DALLAS (CBSDFW.COM) – The Dallas Stars have confirmed that head coach Ken Hitchcock is retiring from the NHL after just one season reunited with the team. Hitchcock helped bring a Stanley Cup to Dallas back in 1999, but had been away from the team for 15 years before rejoining them last April.

“The game of hockey has been my entire life and I could never repay what the game did for me and all the wonderful people I got to meet in my career,” Hitchcock said in a letter on Friday. “I would like to thank everyone for their friendship and support over the years.”

Hitchcock has also led the Philadelphia Flyers, Columbus Blue Jackets and St. Louis Blues in his 22 years with the league. In a news release issued Friday morning, the Stars added that Hitchcock would remain with the team going forward, but only as a consultant.

The Stars ended the 2017-18 season with a 40-32-8 record, missing the playoffs. Hitchcock stated that he was contemplating retirement since the season’s last game. He said, “Now is the right time to step away and let the younger generation of coaches take over.”

(credit: Harry How/Getty Images)

“We were honored to have Ken as our head coach and it was fitting that he finished his coaching here,” said Tom Gaglardi, the owner of the Stars. “He is a certain Hockey Hall of Fame coach and he left a lasting legacy wherever he went. He will forever be a Dallas Star and I look forward to his continued friendship.”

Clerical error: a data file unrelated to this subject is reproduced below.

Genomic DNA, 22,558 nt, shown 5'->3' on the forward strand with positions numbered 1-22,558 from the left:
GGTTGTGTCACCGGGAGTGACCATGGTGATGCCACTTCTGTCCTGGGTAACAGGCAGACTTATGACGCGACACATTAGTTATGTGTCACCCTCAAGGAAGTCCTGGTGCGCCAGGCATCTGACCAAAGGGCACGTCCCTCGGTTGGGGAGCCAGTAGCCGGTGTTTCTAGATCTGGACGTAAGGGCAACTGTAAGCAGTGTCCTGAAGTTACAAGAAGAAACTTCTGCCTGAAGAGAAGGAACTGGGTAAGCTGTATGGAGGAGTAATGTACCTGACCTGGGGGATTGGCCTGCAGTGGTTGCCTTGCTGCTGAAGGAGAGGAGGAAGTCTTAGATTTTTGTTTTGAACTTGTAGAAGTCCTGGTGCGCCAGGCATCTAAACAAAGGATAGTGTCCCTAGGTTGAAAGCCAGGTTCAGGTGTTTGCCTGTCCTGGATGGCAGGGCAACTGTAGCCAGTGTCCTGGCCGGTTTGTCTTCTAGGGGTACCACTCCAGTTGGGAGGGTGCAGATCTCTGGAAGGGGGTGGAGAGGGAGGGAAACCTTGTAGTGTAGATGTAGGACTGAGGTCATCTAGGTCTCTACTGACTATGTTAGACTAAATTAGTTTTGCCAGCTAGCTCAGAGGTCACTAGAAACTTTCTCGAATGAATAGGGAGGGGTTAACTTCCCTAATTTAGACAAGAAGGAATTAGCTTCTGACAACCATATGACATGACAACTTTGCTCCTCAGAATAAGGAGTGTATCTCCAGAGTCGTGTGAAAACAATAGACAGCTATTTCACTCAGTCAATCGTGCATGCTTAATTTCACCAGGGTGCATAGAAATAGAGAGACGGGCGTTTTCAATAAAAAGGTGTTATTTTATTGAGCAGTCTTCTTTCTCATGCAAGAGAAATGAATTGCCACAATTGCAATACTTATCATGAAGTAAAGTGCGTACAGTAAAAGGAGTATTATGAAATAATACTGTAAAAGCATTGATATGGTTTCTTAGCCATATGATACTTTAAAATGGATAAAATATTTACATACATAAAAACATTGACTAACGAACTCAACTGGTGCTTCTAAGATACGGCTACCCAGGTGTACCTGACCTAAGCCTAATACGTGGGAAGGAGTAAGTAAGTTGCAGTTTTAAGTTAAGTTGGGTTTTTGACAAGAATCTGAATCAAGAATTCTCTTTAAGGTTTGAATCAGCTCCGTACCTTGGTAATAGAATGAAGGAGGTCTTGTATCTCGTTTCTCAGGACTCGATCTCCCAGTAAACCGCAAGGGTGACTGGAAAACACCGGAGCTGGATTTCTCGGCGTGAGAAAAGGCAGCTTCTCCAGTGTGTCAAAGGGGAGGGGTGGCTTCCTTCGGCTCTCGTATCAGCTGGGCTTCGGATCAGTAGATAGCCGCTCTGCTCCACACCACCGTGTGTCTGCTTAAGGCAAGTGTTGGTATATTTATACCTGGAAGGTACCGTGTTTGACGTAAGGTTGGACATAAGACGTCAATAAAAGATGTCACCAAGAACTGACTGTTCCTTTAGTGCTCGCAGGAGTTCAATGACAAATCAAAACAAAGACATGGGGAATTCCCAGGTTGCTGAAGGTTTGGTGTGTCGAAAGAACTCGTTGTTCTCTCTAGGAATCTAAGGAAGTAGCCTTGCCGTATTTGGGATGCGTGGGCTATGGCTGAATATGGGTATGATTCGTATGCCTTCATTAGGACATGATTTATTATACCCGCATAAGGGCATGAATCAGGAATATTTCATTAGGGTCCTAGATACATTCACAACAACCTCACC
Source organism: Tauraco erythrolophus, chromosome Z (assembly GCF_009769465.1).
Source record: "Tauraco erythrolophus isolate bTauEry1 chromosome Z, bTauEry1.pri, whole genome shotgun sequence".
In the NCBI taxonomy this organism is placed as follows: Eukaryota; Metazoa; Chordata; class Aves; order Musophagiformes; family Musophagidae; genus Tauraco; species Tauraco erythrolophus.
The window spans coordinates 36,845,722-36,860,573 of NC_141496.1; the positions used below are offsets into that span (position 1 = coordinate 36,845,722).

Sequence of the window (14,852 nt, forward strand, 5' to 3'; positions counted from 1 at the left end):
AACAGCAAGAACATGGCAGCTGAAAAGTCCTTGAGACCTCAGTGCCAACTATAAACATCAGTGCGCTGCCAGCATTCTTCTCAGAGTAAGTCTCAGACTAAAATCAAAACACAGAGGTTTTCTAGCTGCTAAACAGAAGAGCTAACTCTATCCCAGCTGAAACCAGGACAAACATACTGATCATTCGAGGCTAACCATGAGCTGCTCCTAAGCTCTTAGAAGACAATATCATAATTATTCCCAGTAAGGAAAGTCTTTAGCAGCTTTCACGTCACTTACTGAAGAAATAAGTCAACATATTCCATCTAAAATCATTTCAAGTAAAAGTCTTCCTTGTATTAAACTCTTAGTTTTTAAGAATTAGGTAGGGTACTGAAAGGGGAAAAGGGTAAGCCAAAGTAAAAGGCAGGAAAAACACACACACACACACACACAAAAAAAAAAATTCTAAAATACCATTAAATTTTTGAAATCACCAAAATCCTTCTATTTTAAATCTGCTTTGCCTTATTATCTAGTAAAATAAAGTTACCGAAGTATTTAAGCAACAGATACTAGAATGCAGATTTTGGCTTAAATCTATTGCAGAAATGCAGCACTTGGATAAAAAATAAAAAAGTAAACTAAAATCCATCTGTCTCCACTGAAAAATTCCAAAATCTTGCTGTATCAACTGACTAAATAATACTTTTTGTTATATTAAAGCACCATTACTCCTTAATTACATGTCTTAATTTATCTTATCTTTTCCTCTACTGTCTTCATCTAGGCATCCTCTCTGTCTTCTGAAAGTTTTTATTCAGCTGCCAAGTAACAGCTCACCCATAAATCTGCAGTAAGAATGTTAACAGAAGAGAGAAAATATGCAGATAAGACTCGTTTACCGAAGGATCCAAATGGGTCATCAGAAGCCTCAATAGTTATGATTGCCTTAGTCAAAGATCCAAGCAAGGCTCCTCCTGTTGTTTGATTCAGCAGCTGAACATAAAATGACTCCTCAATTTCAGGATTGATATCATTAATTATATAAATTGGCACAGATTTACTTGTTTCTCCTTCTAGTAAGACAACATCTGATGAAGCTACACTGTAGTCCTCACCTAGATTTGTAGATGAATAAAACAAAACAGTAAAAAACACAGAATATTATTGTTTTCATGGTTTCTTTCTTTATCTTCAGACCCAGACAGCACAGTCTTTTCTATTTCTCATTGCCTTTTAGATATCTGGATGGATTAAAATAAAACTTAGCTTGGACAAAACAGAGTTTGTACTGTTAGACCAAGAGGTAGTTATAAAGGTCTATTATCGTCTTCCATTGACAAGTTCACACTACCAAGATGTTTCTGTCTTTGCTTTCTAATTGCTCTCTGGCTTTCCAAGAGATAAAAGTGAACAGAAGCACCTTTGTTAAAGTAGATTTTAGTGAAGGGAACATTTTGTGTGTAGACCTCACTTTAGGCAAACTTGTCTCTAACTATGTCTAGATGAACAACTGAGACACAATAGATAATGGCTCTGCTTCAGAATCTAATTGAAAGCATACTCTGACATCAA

Across eight seasons and 585 regular season games with the Stars, Hitchcock has a 319-186-80 record. That ranks him at first in franchise history for games coached, wins and points percentage. He also holds a 47-33 record with the Stars in Stanley Cup Playoff games, in five postseason appearances with Dallas.

The team’s championship in 1999 remains the only Stanley Cup in Stars history.

“To finish my head coaching career where it all started and where we proudly hoisted the Stanley Cup for this great city, I will forever be grateful,” Hitchcock said. In his letter, Hitchcock thanked Gaglardi, his previous organizations, his former players, media members and hockey fans.

During his entire career, Hitchcock earned a 823-506-207 record across 1,536 regular season games. That places him in third all-time for wins and fourth all-time in games coached. Hitchcock also has a career playoff record of 86-82 in 168 postseason appearances.

“Ken Hitchcock is an icon when it comes to head coaches, not only in hockey, but across all sports,” added Stars GM Jim Nill in Friday morning’s news release. “He leaves an indelible mark on the game and his influence will be felt across the sport for years to come.”